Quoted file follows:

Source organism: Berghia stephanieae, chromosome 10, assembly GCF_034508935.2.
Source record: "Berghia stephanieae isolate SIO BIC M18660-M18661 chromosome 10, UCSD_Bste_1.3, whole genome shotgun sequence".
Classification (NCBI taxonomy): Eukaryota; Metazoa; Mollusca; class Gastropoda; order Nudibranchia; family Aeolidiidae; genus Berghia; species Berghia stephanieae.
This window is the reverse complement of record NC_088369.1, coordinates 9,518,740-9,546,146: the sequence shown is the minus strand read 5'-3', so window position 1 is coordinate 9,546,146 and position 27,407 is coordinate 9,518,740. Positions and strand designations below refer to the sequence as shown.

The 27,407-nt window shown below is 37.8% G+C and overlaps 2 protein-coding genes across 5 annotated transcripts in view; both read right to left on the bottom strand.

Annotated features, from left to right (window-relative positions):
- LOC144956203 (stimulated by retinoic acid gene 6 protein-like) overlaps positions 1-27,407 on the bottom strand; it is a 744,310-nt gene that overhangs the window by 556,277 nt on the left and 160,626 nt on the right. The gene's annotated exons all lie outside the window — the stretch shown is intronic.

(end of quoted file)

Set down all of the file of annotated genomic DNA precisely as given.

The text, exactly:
Source organism: Berghia stephanieae, chromosome 10, assembly GCF_034508935.2.
Source record: "Berghia stephanieae isolate SIO BIC M18660-M18661 chromosome 10, UCSD_Bste_1.3, whole genome shotgun sequence".
Classification (NCBI taxonomy): Eukaryota; Metazoa; Mollusca; class Gastropoda; order Nudibranchia; family Aeolidiidae; genus Berghia; species Berghia stephanieae.
This window is the reverse complement of record NC_088369.1, coordinates 9,518,740-9,546,146: the sequence shown is the minus strand read 5'-3', so window position 1 is coordinate 9,546,146 and position 27,407 is coordinate 9,518,740. Positions and strand designations below refer to the sequence as shown.

The 27,407-nt window shown below is 37.8% G+C and overlaps 2 protein-coding genes across 5 annotated transcripts in view; both read right to left on the bottom strand.

Annotated features, from left to right (window-relative positions):
- LOC144956203 (stimulated by retinoic acid gene 6 protein-like) overlaps positions 1-27,407 on the bottom strand; it is a 744,310-nt gene that overhangs the window by 556,277 nt on the left and 160,626 nt on the right. The gene's annotated exons all lie outside the window — the stretch shown is intronic.